The Flyweight pattern uses just a few object instances to represent many different objects in a program. All of them normally have the same base properties as intrinsic data and a few properties that represent extrinsic data that vary with each manifestation of the class instance. However, it could occur that some of these instances eventually take on new intrinsic properties (such as shape or folder tab position) and require a new specific instance of the class to represent them. Rather than creating these in advance as special subclasses, it is possible to copy the class instance and change its intrinsic properties when the program flow indicates that a new separate instance is required. The class copies this itself when the change becomes inevitable, changing those intrinsic properties in the new class. We call this process "copy-on-write" and can build this into Flyweights as well as a number of other classes, such as the Proxy, which we discuss next.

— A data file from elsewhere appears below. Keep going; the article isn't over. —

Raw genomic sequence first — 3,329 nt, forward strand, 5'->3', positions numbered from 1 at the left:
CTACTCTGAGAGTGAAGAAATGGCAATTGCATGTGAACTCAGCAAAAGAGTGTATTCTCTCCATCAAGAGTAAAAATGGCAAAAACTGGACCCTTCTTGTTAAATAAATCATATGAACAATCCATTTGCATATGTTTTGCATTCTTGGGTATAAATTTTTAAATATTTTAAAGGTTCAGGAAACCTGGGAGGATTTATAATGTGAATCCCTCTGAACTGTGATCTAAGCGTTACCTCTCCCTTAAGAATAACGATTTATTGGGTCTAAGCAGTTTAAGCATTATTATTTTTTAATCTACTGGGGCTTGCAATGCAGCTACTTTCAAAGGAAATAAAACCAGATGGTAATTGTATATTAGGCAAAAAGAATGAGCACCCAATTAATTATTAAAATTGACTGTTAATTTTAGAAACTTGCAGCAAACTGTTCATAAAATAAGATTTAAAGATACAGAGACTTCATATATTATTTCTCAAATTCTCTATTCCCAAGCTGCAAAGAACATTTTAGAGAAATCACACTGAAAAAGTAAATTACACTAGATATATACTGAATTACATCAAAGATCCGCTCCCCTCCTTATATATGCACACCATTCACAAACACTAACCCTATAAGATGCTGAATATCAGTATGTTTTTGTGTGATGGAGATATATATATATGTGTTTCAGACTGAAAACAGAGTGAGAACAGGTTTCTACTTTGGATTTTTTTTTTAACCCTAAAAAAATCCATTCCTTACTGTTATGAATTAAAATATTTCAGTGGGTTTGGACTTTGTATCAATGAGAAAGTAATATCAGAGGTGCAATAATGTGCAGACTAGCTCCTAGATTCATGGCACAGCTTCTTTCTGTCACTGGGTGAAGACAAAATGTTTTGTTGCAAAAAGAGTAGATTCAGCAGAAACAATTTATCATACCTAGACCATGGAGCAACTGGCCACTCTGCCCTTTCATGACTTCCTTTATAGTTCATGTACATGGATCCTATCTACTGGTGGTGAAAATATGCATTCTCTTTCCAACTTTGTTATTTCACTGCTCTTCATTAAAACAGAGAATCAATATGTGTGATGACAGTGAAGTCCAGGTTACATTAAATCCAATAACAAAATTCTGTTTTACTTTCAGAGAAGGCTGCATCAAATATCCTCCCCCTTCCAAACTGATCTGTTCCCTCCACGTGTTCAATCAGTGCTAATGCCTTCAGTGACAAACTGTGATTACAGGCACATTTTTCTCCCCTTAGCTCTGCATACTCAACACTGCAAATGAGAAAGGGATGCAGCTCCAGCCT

If buttons can appear on several different tabs of a TabDialog, but each of them controls the same one or two tasks, is this an appropriate use for a Flyweight?
Program on the CD-ROM